There is no single effective ‘diet’ to help with weight loss and the word diet itself is not useful. The goal of weight loss is a reduction in overall energy intake while maintaining a nutritionally sound eating plan and avoiding hunger. Strategies are to ensure adequate protein intake, reduce fats and avoid saturated fats, reduce simple sugars and choose lower glycaemic index options (without higher fat), increase fresh vegetable and fruit intake and drink water and unflavoured milk only. Some adolescents prefer prescription, others general guidelines, and a dietitian is helpful here. 

High protein, low carbohydrate and intermittent fasting regimens with three days of 600 to 700 calories can provide a nutritionally sound diet in adolescents.11 There are no trials on chrono-nutrition, i.e. whether eating most calories earlier in the day improves weight loss, and a limited window for eating may be difficult to achieve for adolescents. Apps are available to assist in understanding food composition and energy content. A smaller plate size and large serves of predominantly leafy green vegetables help with portion control and satiety. 

Very low energy diets generally use meal replacements for three meals, with the goal of consuming less than 800 calories per day. A quality meal replacement with all essential minerals and vitamins and high-quality protein can be used with medical supervision for short periods of time (four to eight weeks) in the consenting older adolescent with a clear treatment goal of rapid weight loss.11 In adolescents with type 2 diabetes, orthopaedic complications or severe sleep apnoea, a 5 to 10 kg loss will have significant health benefits.12

Decrease sedentary behaviours 

Reducing sedentary behaviours is important but can be challenging for adolescents as they have limited discretionary time and school requires prolonged sitting. Although not evidence-based, the Australian guidelines for physical activity and sedentary behaviour are a useful guide ( Reducing leisure screen time (except for online exercise programs) is a starting point, but this time needs to be filled with another activity. GPs can assist by exploring possible alternatives to screen use with the adolescent. Adolescents with obesity are often socially marginalised and social media may be their main social interaction. Heavy screen use is associated with depression and social anxiety.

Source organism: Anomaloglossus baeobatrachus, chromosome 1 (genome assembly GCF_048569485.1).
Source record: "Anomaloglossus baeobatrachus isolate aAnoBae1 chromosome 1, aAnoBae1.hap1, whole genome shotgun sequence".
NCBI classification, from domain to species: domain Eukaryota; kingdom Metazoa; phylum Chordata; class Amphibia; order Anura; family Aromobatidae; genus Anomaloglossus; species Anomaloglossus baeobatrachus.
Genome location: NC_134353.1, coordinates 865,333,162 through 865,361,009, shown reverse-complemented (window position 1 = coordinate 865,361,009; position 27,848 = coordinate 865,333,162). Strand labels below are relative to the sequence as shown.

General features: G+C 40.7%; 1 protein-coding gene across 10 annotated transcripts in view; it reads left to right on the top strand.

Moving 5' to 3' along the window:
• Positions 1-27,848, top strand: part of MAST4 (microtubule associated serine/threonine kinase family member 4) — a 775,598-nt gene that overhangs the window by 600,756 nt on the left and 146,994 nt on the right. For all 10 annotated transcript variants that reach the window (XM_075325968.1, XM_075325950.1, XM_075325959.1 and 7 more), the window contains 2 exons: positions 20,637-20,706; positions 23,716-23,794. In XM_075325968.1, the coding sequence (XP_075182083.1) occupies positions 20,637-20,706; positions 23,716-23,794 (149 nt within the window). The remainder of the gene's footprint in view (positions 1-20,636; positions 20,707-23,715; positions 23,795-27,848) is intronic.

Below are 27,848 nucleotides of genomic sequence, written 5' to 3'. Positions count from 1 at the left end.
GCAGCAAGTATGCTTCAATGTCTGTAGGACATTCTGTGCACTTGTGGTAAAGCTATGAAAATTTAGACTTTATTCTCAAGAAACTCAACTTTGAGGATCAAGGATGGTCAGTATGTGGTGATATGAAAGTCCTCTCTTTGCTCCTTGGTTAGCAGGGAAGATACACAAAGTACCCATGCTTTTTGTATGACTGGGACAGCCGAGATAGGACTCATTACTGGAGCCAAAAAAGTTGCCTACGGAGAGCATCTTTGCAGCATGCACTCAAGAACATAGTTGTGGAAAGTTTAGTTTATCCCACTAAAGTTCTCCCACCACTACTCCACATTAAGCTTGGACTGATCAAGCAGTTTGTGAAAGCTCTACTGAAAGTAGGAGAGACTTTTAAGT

Increase physical activity 

A physical activity habit and continued monitoring of food intake are predictors of long-term body weight loss maintenance. Most adolescents fail to meet national guidelines of 60 minutes of moderate to vigorous activity most days of the week. Many need reassurance that the feelings of breathlessness, sweating and chest discomfort they experience when they first exert themselves are not dangerous and that they should persevere in building up fitness. The goal is to build up activity in ways that are sustainable over time. Incidental walking (to and/or from school or a bus stop) and using a smart phone to monitor daily steps are some simple changes. 

Sleep hygiene 

Normal adolescent sleep architecture has a tendency towards delayed sleep onset and resistance to early waking.13 Most adolescents do not get enough sleep during the week and may sleep excessively during the weekend, with significant impact on eating and activity patterns. Although cross-sectional studies show shorter duration of sleep is associated with overweight and obesity in adolescents, there is no empirical evidence to support targeting sleep as a means of obesity management. However, improving sleep habits improves mood, school performance and general wellbeing,  and increases energy levels to support increased daytime physical activity. Smartphone social networking use can interfere with sleep and whole-of-family strategies may be required to reduce use.

Online resources for managing adolescent obesity 

Adolescents routinely seek advice for many aspects of their life via the internet. Ask about what information they have discovered on weight management on the internet and if they think it is credible. Useful online therapeutic supports for adolescents are listed in Box 4

What helps, what hinders 

In a recent qualitative study of adolescents with overweight and obesity, participants reported several perceived barriers and enablers to weight loss and healthy lifestyle.14 The most significant barriers reported were food and eating behaviours, including ease of access, hunger, stress eating and pressure from others.14 Another barrier to weight management is the struggle to increase physical activity. Many adolescents with overweight and obesity seek activity that is safe, inexpensive and fun – usually with peers. Such activities are generally not found in local playgrounds or gyms. Discussion with parents may be necessary to find solutions that work for the adolescent and their family. Internalisation of weight bias, lower self-esteem and self-worth as a result of external weight bias (which for young people includes bullying) and discrimination because of weight are more common in adolescent girls and may reduce self-efficacy.15 This may in turn hinder efforts at lifestyle modification such as increasing physical activity and dietary change.